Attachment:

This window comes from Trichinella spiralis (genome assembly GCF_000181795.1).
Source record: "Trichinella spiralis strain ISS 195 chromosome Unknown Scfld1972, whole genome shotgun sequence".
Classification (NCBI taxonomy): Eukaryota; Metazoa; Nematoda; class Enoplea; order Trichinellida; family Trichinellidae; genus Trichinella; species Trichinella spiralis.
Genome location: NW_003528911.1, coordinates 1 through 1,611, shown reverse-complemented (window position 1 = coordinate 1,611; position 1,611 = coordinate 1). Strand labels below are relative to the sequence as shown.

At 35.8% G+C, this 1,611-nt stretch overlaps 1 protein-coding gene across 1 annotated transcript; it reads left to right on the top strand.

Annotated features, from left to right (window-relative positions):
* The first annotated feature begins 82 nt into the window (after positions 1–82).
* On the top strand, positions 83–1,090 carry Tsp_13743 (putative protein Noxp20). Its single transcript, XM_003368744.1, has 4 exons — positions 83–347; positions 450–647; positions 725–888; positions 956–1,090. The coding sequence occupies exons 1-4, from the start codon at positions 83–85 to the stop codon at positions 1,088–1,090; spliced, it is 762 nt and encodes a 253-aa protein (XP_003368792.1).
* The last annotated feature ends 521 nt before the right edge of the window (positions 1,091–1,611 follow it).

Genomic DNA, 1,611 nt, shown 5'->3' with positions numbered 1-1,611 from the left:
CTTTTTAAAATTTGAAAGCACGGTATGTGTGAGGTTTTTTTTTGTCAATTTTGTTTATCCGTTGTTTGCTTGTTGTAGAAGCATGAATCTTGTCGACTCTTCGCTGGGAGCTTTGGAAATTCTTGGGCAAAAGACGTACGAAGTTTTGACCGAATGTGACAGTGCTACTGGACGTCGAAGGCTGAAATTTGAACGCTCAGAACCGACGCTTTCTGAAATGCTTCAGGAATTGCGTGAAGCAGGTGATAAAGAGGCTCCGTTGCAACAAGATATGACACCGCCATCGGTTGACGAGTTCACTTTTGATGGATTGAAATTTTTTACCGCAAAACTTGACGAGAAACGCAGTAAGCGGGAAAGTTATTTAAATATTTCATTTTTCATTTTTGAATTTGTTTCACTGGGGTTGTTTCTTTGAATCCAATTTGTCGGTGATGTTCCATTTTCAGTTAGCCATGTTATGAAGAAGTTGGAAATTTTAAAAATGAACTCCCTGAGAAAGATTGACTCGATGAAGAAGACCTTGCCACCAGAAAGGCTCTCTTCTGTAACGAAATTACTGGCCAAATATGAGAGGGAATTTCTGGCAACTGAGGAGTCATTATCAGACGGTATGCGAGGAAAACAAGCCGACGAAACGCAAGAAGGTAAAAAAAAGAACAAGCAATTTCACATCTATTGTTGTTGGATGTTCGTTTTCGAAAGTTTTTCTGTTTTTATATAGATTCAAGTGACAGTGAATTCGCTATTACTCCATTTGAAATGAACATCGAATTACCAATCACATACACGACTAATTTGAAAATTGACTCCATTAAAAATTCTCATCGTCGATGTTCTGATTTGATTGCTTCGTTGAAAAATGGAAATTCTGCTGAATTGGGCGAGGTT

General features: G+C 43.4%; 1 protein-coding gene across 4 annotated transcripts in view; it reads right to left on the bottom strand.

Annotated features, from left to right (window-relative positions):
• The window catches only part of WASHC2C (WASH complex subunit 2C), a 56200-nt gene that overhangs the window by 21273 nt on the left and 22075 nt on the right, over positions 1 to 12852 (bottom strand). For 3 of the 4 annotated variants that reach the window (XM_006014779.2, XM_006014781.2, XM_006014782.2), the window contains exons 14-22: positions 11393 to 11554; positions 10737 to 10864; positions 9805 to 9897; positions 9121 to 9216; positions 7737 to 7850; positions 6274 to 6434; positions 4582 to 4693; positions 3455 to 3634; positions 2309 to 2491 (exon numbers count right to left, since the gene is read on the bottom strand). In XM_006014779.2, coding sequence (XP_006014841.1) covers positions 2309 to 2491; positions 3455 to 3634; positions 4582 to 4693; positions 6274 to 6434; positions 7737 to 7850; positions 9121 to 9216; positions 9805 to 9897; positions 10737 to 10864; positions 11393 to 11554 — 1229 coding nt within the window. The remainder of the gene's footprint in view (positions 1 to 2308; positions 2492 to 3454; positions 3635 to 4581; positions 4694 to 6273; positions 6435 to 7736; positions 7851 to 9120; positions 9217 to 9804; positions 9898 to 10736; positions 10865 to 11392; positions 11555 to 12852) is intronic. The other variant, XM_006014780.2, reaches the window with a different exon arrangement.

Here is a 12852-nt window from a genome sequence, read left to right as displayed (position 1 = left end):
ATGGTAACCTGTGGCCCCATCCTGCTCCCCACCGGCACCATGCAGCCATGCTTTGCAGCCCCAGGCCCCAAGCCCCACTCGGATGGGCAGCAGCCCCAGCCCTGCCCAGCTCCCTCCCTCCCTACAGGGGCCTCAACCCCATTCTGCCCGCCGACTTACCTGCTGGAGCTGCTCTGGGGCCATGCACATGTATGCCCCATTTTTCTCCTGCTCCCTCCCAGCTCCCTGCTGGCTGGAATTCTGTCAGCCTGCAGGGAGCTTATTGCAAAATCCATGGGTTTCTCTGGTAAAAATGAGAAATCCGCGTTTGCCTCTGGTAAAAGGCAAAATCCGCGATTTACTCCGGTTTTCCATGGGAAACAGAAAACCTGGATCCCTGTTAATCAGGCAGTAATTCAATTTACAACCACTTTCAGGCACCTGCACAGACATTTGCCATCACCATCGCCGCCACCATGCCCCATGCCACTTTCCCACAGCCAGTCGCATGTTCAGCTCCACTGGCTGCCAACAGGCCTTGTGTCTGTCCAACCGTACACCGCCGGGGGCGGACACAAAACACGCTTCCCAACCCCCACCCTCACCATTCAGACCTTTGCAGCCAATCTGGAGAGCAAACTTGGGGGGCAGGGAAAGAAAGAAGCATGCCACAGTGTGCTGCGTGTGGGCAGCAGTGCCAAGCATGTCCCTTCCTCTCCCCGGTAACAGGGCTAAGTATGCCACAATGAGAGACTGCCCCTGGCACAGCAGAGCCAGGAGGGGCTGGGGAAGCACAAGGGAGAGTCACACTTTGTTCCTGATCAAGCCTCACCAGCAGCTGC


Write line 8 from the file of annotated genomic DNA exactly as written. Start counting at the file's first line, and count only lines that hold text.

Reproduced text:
* On the top strand, positions 83–1,090 carry Tsp_13743 (putative protein Noxp20). Its single transcript, XM_003368744.1, has 4 exons — positions 83–347; positions 450–647; positions 725–888; positions 956–1,090. The coding sequence occupies exons 1-4, from the start codon at positions 83–85 to the stop codon at positions 1,088–1,090; spliced, it is 762 nt and encodes a 253-aa protein (XP_003368792.1).